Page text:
A former Metropolitan (Met) Police station, located on the Isle of Dogs and in the borough of Tower Hamlets, has since been turned into a cannabis factory, police discovered Sunday 24 July. The base was allegedly turned into a drug farm just five months after being sold, Sky News reported. The station was sold in February 2022.
Isle of Dogs councillor Peter Golds spoke to the Evening Standard on the discovery and claimed it had not been the first incident of its kind, “Two years ago we found a cannabis factory in a school in the borough and now this.” Golds then took a stance that many in favour of defunding the police would perhaps disagree with.
“We have said for years there are problems with antisocial behaviour in Tower Hamlets, but we have continued to see police stations close down,” he stated, adding: “We only have one proper station in Bethnal Green left.” Police interference into drug-related offences (particularly cannabis) is something that has continued to shift in public debate—with London Mayor Sadiq Khan leading a popular charge to decriminalise marijuana.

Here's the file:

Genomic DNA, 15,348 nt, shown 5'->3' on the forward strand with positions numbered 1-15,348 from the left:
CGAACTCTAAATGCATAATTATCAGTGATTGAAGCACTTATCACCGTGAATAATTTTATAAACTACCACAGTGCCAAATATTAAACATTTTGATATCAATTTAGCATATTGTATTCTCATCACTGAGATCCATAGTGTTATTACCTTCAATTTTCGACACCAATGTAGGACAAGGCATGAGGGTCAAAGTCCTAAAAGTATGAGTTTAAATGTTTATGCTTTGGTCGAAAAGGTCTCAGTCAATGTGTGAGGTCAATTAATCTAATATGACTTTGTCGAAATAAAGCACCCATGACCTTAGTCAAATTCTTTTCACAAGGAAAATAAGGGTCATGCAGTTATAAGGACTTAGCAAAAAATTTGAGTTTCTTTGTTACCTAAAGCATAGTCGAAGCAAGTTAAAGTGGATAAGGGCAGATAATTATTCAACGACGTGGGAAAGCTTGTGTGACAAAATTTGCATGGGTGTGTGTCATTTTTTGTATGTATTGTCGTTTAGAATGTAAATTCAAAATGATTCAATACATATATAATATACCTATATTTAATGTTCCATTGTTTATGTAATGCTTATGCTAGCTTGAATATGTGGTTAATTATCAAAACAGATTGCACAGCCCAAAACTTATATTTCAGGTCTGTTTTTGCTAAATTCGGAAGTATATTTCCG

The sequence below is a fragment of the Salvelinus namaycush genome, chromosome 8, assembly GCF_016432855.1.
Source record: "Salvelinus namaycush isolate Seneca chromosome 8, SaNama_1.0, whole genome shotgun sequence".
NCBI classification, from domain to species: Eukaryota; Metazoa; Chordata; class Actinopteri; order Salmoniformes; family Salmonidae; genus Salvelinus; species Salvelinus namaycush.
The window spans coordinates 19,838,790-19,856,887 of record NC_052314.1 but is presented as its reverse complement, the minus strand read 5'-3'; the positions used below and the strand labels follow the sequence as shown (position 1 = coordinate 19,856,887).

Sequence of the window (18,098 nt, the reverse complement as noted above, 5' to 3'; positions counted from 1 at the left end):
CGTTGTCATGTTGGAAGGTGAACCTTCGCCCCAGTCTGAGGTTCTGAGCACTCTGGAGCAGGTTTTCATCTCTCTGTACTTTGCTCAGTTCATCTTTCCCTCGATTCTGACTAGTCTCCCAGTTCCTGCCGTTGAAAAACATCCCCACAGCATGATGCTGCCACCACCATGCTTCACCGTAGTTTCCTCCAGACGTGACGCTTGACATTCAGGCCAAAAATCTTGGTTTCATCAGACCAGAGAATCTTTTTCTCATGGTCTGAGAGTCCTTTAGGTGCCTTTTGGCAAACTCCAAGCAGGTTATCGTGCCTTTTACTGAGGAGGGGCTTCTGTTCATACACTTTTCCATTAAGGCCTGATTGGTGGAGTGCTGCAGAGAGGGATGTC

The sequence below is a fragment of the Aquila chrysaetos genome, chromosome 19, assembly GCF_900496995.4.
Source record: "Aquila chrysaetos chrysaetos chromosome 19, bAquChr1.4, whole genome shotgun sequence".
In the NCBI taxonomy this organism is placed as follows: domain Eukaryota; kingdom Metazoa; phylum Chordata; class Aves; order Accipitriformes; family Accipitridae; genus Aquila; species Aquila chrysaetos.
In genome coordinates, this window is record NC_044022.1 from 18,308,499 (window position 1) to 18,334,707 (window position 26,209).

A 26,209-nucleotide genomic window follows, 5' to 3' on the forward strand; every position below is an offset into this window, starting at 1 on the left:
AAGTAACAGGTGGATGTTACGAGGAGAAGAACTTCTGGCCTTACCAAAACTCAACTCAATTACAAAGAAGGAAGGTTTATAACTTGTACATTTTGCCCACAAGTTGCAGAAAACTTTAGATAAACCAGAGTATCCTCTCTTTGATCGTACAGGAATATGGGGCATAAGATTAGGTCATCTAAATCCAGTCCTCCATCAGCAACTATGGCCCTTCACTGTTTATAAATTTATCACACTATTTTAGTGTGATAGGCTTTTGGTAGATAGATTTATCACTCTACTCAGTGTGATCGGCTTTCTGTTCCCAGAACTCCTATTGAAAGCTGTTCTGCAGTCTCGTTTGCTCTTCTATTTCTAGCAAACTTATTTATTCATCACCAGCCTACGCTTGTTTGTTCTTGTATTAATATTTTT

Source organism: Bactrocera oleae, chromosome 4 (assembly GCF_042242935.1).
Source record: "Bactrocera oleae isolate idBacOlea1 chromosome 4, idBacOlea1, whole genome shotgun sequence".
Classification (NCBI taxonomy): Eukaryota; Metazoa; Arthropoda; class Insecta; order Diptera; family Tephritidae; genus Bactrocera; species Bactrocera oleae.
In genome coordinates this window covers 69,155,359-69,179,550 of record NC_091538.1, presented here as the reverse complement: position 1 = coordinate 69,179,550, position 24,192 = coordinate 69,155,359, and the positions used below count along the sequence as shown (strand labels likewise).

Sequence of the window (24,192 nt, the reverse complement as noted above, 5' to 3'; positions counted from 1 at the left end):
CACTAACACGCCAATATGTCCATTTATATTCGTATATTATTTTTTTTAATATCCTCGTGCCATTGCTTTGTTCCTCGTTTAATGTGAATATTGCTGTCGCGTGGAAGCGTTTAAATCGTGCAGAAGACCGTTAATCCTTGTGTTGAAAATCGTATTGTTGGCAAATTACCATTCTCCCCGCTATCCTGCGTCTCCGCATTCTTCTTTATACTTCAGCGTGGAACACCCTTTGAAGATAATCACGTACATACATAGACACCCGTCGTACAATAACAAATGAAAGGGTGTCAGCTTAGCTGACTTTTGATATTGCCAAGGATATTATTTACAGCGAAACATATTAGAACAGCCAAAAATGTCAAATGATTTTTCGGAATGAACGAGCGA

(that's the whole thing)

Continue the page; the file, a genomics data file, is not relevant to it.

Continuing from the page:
A Met police spokesman also told the Evening Standard that the raid occurred following an alert that came to the force regarding “a potential cannabis factory.” The spokesman went on to explain that “on arrival a large cannabis factory was found which is currently a crime scene with officers at the location.” As of yet, no arrests have been made and the investigation remains ongoing.
The spokesman once again clarified to the publication that the ex-police station, following its sale on 25 February 2022, is “no longer MPS property” and has no connection to the drugs found on the scene.
Khan’s move in selling off police stations—the Isle of Dogs base is certainly not the first—has not proved popular with many local councils. As part of his massive cost cutting mission, a number of Met stations have been sold to private property developers, the Evening Standard previously reported.
Local councils have since urged the London Mayor to sell the bases back to the council to be used as community assets instead of luxury high-rise buildings—and perhaps prevent the epidemic of gentrification throughout the capital.